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Ferris State coach Tony Annese met with the media earlier this week and talked about QB Jayru Campbell. Evan Petzold, Special to The Detroit News

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Big Rapids, Mich. — Jayru Campbell’s journey as a football player and as a man has been far from simple.

As a result of consequences for two 2014 arrests while enrolled at Detroit Cass Tech, Campbell landed at Garden City Community College in Kansas for a second chance.

He was successful for the Broncbusters at the NJCAA level, helping them win a national championship in 2016.

Now, he’s doing more of the same at Division II Ferris State for coach Tony Annese.

Campbell — who led Cass Tech to back-to-back state titles as a freshman and sophomore — went from assaulting a school security guard and a 60-day jail stint, pleading guilty to a misdemeanor charge of domestic violence involving a girlfriend and serving more time in jail to leading Ferris State’s football program to the NCAA Division II national championship game — just four years after the arrests.

Ferris State (15-0) plays Valdosta (Ga.) State (13-0) in its first national championship appearance, and it’s yet another opportunity for Campbell to make his mark.

“He’s committed to being the best he can be for this team,” Annese said. “Before that happened, he had to be the best person he could be away from the field.”

Fresh start at Ferris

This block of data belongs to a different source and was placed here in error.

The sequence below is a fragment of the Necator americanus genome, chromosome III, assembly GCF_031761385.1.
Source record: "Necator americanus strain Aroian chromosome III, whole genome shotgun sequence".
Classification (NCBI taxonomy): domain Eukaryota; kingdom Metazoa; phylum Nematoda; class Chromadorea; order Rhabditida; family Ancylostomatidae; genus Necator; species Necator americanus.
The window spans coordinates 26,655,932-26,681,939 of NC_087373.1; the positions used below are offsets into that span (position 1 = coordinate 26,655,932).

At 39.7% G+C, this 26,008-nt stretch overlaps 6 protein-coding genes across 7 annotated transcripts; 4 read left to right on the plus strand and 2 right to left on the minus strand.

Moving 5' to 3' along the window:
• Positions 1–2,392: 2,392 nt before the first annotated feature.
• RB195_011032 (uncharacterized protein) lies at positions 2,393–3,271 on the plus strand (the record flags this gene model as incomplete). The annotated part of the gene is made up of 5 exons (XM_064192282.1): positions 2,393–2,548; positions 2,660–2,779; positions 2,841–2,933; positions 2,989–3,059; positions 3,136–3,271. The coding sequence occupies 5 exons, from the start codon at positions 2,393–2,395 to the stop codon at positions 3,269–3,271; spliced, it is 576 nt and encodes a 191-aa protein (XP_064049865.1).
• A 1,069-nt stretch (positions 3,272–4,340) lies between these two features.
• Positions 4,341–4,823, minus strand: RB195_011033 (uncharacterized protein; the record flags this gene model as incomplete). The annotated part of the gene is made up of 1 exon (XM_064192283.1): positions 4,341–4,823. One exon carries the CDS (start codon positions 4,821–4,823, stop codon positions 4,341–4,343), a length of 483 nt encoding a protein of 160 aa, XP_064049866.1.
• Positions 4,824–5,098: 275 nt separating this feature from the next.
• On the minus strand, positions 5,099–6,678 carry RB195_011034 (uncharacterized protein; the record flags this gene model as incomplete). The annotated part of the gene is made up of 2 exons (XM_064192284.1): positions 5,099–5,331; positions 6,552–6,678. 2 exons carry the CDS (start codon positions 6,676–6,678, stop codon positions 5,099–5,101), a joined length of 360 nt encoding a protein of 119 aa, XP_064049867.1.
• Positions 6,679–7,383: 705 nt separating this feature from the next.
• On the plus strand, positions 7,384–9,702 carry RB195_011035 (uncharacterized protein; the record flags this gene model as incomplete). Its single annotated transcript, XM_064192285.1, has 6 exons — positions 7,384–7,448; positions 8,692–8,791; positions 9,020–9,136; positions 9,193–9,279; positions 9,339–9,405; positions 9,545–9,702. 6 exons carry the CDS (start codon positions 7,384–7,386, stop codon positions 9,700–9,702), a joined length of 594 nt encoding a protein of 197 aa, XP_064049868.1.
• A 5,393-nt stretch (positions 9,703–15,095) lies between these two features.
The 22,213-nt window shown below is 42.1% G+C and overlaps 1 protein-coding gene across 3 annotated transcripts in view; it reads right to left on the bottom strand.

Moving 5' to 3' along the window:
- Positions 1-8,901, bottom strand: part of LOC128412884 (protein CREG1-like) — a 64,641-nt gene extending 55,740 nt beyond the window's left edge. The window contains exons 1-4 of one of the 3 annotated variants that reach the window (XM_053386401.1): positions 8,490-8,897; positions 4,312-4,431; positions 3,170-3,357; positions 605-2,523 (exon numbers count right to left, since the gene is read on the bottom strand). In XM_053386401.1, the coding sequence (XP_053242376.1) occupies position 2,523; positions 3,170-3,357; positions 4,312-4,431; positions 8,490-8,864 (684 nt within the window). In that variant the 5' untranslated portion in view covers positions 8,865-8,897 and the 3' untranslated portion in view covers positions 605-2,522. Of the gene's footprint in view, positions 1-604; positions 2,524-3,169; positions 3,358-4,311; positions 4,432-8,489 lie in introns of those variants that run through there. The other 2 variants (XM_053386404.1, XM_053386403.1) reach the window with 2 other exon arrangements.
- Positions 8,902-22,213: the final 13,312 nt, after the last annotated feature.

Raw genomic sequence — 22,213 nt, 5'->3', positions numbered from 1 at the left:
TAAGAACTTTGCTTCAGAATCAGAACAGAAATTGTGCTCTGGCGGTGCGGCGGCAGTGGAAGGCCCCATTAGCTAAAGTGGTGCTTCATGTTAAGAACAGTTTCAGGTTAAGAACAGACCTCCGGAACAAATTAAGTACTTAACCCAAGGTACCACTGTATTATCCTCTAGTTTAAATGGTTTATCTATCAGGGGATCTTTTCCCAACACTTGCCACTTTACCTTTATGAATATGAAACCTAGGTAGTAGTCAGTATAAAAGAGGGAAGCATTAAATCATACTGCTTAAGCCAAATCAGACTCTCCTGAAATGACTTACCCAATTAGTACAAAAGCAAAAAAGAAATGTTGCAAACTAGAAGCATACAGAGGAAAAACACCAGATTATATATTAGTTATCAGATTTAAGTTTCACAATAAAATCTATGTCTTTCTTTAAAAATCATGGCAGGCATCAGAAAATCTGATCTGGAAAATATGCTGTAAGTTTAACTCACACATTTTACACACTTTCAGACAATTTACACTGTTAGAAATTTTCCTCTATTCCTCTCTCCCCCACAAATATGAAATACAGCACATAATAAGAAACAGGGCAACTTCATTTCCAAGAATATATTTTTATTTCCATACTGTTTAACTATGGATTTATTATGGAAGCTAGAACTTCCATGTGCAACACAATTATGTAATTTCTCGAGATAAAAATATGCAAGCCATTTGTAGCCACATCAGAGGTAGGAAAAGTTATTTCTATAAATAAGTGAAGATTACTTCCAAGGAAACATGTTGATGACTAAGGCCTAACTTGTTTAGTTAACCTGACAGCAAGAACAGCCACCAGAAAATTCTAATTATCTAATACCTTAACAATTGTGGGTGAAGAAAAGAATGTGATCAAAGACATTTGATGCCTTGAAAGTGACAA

Campbell is one of nine candidates for the Harlon Hill Trophy, given to the best Division II player. He leads Ferris State into the Saturday showdown at McKinney Independent School District Stadium in McKinney, Texas. Kickoff is at 4 p.m.

It’s another milestone in his comeback story.

Campbell transferred to Ferris State after winning a national championship at Garden City CC, where he played receiver, in 2016.

Cass Tech head coach Thomas Wilcher said Campbell understood his opportunity at Ferris State. In turn, he said Campbell matured.

Wilcher remained in Campbell’s corner despite the high school troubles. He advised Campbell to pick safe environments going forward. Big Rapids fit the criteria.

“I thought that was a very mature move by him,” Wilcher said. “He wanted to be around people that would make him grow and be a better person.”

The former three-star prospect sat out the entire 2017 season with a redshirt. Annese wanted to give Campbell time to focus on himself, rather than push him to be an immediate star.

People often ask Annese, “Why would you give somebody a second-chance opportunity?”

The answer from Ferris State’s seventh-year head coach dates to his time as a high school coach and educator of students in the classroom.